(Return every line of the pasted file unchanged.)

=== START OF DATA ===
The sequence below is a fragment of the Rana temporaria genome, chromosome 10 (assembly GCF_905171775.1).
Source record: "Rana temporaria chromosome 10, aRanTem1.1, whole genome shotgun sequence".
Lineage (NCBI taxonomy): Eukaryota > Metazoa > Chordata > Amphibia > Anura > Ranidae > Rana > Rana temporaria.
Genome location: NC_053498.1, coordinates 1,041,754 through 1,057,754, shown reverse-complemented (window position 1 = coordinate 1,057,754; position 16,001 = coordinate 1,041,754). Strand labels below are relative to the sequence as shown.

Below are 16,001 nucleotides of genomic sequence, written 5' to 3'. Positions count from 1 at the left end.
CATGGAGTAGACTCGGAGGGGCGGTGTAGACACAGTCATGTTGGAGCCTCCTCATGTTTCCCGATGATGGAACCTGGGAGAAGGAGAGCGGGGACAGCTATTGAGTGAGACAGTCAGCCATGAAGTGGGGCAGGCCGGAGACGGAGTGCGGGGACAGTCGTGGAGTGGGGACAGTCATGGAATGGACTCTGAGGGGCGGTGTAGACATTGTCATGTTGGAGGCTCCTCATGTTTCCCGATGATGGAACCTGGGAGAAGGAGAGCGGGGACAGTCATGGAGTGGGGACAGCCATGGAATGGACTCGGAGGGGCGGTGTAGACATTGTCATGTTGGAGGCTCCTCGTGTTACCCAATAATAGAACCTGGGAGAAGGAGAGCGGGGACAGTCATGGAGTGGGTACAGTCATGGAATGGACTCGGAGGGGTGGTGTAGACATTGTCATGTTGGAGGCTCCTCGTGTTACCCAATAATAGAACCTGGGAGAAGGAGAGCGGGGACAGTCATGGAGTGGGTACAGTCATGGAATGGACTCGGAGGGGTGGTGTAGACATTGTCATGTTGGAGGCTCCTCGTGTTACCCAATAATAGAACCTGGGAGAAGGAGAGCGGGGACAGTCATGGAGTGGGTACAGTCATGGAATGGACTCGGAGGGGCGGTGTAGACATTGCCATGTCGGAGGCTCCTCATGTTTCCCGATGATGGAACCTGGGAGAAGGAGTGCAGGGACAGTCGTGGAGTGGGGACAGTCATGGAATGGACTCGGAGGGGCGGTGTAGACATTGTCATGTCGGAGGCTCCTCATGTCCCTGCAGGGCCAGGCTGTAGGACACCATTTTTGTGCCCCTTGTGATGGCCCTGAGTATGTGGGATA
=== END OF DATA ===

The sequence below is a fragment of the Rana temporaria genome, chromosome 10 (assembly GCF_905171775.1).
Source record: "Rana temporaria chromosome 10, aRanTem1.1, whole genome shotgun sequence".
Lineage (NCBI taxonomy): Eukaryota > Metazoa > Chordata > Amphibia > Anura > Ranidae > Rana > Rana temporaria.
Genome location: NC_053498.1, coordinates 1,041,754 through 1,057,754, shown reverse-complemented (window position 1 = coordinate 1,057,754; position 16,001 = coordinate 1,041,754). Strand labels below are relative to the sequence as shown.

Below are 16,001 nucleotides of genomic sequence, written 5' to 3'. Positions count from 1 at the left end.
CATGGAGTAGACTCGGAGGGGCGGTGTAGACACAGTCATGTTGGAGCCTCCTCATGTTTCCCGATGATGGAACCTGGGAGAAGGAGAGCGGGGACAGCTATTGAGTGAGACAGTCAGCCATGAAGTGGGGCAGGCCGGAGACGGAGTGCGGGGACAGTCGTGGAGTGGGGACAGTCATGGAATGGACTCTGAGGGGCGGTGTAGACATTGTCATGTTGGAGGCTCCTCATGTTTCCCGATGATGGAACCTGGGAGAAGGAGAGCGGGGACAGTCATGGAGTGGGGACAGCCATGGAATGGACTCGGAGGGGCGGTGTAGACATTGTCATGTTGGAGGCTCCTCGTGTTACCCAATAATAGAACCTGGGAGAAGGAGAGCGGGGACAGTCATGGAGTGGGTACAGTCATGGAATGGACTCGGAGGGGTGGTGTAGACATTGTCATGTTGGAGGCTCCTCGTGTTACCCAATAATAGAACCTGGGAGAAGGAGAGCGGGGACAGTCATGGAGTGGGTACAGTCATGGAATGGACTCGGAGGGGTGGTGTAGACATTGTCATGTTGGAGGCTCCTCGTGTTACCCAATAATAGAACCTGGGAGAAGGAGAGCGGGGACAGTCATGGAGTGGGTACAGTCATGGAATGGACTCGGAGGGGCGGTGTAGACATTGCCATGTCGGAGGCTCCTCATGTTTCCCGATGATGGAACCTGGGAGAAGGAGTGCAGGGACAGTCGTGGAGTGGGGACAGTCATGGAATGGACTCGGAGGGGCGGTGTAGACATTGTCATGTCGGAGGCTCCTCATGTCCCTGCAGGGCCAGGCTGTAGGACACCATTTTTGTGCCCCTTGTGATGGCCCTGAGTATGTGGGATA